Fuel prices may reduce further, or increase again depending exchange rate

Energy minister David Mabumba says in the next 60 days, fuel prices may reduce further or increase again, depending on the exchange rate and other economic indicators.

Speaking when he featured on ZNBC’s Kwacha Good Morning Zambia programme yesterday, Mabumba said the prices would continue to be reviewed periodically to ensure that the benefits of increased copper prices on the international market, the appreciation of the kwacha and other incentives are passed on to the end consumer.

“The wholesale and pump price of fuel is determined by two key fundamentals, one of them is the international oil marketing prices and the other one is the exchange rate because when you look between April and July, both these factors have marginally reduced on the international market. And then when you look at the exchange rate over a few months, I think the kwacha vis a vis the dollar has been performing very well so the two factors brought together collectively has contributed to the reduction of pump price in this country. We wanted to demonstrate to the Zambian people that as government, when we make certain pronouncements we need to keep them and I think in keeping with what we had said that fuel prices would be reduced within 60 days, and this time around as Zambia we are lucky that within that 60 days, the international prices and the performance of the kwacha to the dollar has been very significant, the kwacha to the dollar has been very significant,” Mabumba said.

“The kwacha has been appreciating, the international oil marketing prices have marginally reduced we’ve been paying between $45 to $55 per barrel so I think we have demonstrated to the Zambian people that we are a very honest government and in the next 60 days, ERB will be reviewing the pump price as well as the wholesale price of our petroleum products and my hope is that working together as Zambians, we need to sustain these indicators and I am grateful to our colleagues in the Bank of Zambia as well as our colleagues at the Ministry of Finance in terms of all the austerity measures that government has taken because you see, without these austerity measures, I am sure the kwacha wouldn’t be where it is. When you talk about removing subsidies, these are tough decisions but in terms of the benefits, it goes to the Zambian people. You and I today are able to go to a fuel station and buy fuel which is reasonable…If in the next 60 days the kwacha goes down to maybe K7, you should expect fuel to go down.”

He said government would soon engage business owners to make them understand that all reductions were significant no matter how minimal they could be.

“If you look at the cost of living, the cost of living, you have to look at a number of factors collectively, the decision that the Bank of Zambia made a few days ago in terms of reviewing the reserve ratio and monetary rate, those are also very fundamental decisions because the cost of living in this country will (not) only be able to go down because you have reduced one parameter in the economy, you have to look at other parameters but as you are aware again, the fuel price plays an important role in the price of fuel in this county and I think for me, I want to appeal to the business community that with this reduction, although it is not much, but if you were buying bread yesterday at K10 and you go into a supermarket today and you buy bread at K8.50, I think that, cumulative over a period of time, maybe over a month, it is going to give you some significant savings at household level and I think if every businessman in this country, our colleagues running the supermarkets, shopping malls were to pass this benefit to the Zambian people, we would see that in a few months from now, the cost of living would go down because fuel plays an important role in the transportation of goods and services in this country,” Mabumba said.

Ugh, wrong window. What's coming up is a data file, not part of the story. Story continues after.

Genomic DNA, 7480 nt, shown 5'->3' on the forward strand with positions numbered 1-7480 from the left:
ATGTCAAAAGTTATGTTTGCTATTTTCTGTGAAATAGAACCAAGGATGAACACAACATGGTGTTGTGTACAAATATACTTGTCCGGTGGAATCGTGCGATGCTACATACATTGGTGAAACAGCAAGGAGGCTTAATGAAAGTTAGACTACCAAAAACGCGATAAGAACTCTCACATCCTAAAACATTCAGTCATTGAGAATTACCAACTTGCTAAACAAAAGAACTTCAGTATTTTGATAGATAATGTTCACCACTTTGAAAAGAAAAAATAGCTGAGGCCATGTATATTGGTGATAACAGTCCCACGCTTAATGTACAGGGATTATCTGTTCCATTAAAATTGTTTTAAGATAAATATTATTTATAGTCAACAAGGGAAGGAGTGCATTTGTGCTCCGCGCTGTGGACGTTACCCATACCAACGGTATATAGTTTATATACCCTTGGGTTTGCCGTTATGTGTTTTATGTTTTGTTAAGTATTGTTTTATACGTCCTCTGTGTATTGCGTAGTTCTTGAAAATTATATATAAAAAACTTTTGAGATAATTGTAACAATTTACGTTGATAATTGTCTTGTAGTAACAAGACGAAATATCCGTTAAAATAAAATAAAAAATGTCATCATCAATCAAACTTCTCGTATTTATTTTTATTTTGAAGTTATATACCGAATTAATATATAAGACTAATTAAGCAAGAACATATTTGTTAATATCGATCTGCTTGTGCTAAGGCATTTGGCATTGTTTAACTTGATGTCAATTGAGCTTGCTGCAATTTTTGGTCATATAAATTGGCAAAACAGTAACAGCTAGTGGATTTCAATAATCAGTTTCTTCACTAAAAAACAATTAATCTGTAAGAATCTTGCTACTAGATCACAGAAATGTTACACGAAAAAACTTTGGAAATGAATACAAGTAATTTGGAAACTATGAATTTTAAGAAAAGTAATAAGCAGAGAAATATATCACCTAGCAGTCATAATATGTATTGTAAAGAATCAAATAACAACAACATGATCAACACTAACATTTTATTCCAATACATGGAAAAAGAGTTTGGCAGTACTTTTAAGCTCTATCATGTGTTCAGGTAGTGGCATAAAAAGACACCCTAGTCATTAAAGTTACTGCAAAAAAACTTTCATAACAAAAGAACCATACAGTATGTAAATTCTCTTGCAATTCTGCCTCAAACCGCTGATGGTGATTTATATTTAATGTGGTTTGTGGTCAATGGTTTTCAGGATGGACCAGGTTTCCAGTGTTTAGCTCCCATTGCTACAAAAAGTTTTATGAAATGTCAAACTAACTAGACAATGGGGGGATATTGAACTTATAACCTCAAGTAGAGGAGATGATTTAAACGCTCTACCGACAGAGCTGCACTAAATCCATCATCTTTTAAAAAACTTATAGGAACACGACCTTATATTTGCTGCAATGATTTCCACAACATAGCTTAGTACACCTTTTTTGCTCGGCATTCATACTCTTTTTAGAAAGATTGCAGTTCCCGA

“If you compare the way the market performs in the western countries compared to here, in England, they can even give you a one percent increase in your salary because your employer knows that it will go a long way in meeting your expenses, paying little things like bus fairs and do fourth but we have a situation in this country, I think we have a market imperfection where our business community are not interested to pass the benefit to the customers and it is not a matter that we can resolve in true short term. We need addressing the minds of our colleagues who are running businesses in this country because in Zambia I’ve found that people want 100 per cent margins which you can’t get in the western world. And the market imperfection largely probably is because we don’t have significant completion as it is in Europe but going forward, we need to work together especially honorable (Margaret) Mwanakatwe to try and address the mindset of the people who are running businesses in this county that even with a one per cent reduction in terms of bread,in terms of a bus fare, that will go a long way in allowing a person who goes from Kalingalinga into Soweto to buy things on a daily basis, they can save a K2 over a period of two weeks or a month and it would go a long way to help them meet other expenses.”

And Mabumba explained that power cuts which some areas were experiencing were as a result of either planned or unplanned maintenance systems and not load shedding.

“Load shedding is not back. In any electricity marketing system all over the world, there is no system that is perfect…so every electricity system goes through a planned maintenance system and t also goes through unplanned maintenance system. So the planned maintenance system is where you see Zesco putting in the newspapers. So what is happening is not load shedding but planned maintenance systems or unplanned maintenance systems,” said Mabumba.

         

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